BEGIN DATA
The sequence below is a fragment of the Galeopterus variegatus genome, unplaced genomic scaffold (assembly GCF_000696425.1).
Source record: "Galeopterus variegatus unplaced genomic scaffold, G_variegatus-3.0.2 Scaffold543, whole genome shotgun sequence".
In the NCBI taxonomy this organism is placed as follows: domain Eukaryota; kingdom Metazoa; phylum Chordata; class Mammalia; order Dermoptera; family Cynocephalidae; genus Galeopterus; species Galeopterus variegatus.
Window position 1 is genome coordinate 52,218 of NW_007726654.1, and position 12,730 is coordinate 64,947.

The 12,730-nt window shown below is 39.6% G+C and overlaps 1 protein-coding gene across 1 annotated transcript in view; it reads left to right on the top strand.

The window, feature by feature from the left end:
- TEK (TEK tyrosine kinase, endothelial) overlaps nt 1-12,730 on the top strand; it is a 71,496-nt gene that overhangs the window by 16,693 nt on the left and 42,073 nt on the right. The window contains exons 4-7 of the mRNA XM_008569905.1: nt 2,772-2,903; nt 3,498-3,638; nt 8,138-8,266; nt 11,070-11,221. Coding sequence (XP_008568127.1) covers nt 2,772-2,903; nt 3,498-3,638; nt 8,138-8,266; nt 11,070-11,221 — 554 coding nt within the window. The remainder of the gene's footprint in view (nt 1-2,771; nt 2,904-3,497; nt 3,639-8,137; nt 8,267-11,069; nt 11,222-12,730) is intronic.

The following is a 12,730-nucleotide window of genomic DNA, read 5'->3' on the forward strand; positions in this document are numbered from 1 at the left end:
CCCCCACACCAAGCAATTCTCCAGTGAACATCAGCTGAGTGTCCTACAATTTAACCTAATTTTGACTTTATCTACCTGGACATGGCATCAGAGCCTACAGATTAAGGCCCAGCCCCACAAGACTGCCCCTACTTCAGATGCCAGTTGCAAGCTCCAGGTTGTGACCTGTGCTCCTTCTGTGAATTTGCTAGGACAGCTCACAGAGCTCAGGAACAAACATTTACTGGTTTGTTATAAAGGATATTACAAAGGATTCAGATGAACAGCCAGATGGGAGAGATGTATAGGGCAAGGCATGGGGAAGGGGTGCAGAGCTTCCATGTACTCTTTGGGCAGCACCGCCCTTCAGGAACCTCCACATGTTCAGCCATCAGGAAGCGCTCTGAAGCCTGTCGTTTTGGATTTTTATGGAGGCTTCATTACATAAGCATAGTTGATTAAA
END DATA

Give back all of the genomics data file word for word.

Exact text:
The sequence below is a fragment of the Galeopterus variegatus genome, unplaced genomic scaffold (assembly GCF_000696425.1).
Source record: "Galeopterus variegatus unplaced genomic scaffold, G_variegatus-3.0.2 Scaffold543, whole genome shotgun sequence".
In the NCBI taxonomy this organism is placed as follows: domain Eukaryota; kingdom Metazoa; phylum Chordata; class Mammalia; order Dermoptera; family Cynocephalidae; genus Galeopterus; species Galeopterus variegatus.
Window position 1 is genome coordinate 52,218 of NW_007726654.1, and position 12,730 is coordinate 64,947.

The 12,730-nt window shown below is 39.6% G+C and overlaps 1 protein-coding gene across 1 annotated transcript in view; it reads left to right on the top strand.

The window, feature by feature from the left end:
- TEK (TEK tyrosine kinase, endothelial) overlaps nt 1-12,730 on the top strand; it is a 71,496-nt gene that overhangs the window by 16,693 nt on the left and 42,073 nt on the right. The window contains exons 4-7 of the mRNA XM_008569905.1: nt 2,772-2,903; nt 3,498-3,638; nt 8,138-8,266; nt 11,070-11,221. Coding sequence (XP_008568127.1) covers nt 2,772-2,903; nt 3,498-3,638; nt 8,138-8,266; nt 11,070-11,221 — 554 coding nt within the window. The remainder of the gene's footprint in view (nt 1-2,771; nt 2,904-3,497; nt 3,639-8,137; nt 8,267-11,069; nt 11,222-12,730) is intronic.

The following is a 12,730-nucleotide window of genomic DNA, read 5'->3' on the forward strand; positions in this document are numbered from 1 at the left end:
CCCCCACACCAAGCAATTCTCCAGTGAACATCAGCTGAGTGTCCTACAATTTAACCTAATTTTGACTTTATCTACCTGGACATGGCATCAGAGCCTACAGATTAAGGCCCAGCCCCACAAGACTGCCCCTACTTCAGATGCCAGTTGCAAGCTCCAGGTTGTGACCTGTGCTCCTTCTGTGAATTTGCTAGGACAGCTCACAGAGCTCAGGAACAAACATTTACTGGTTTGTTATAAAGGATATTACAAAGGATTCAGATGAACAGCCAGATGGGAGAGATGTATAGGGCAAGGCATGGGGAAGGGGTGCAGAGCTTCCATGTACTCTTTGGGCAGCACCGCCCTTCAGGAACCTCCACATGTTCAGCCATCAGGAAGCGCTCTGAAGCCTGTCGTTTTGGATTTTTATGGAGGCTTCATTACATAAGCATAGTTGATTAAA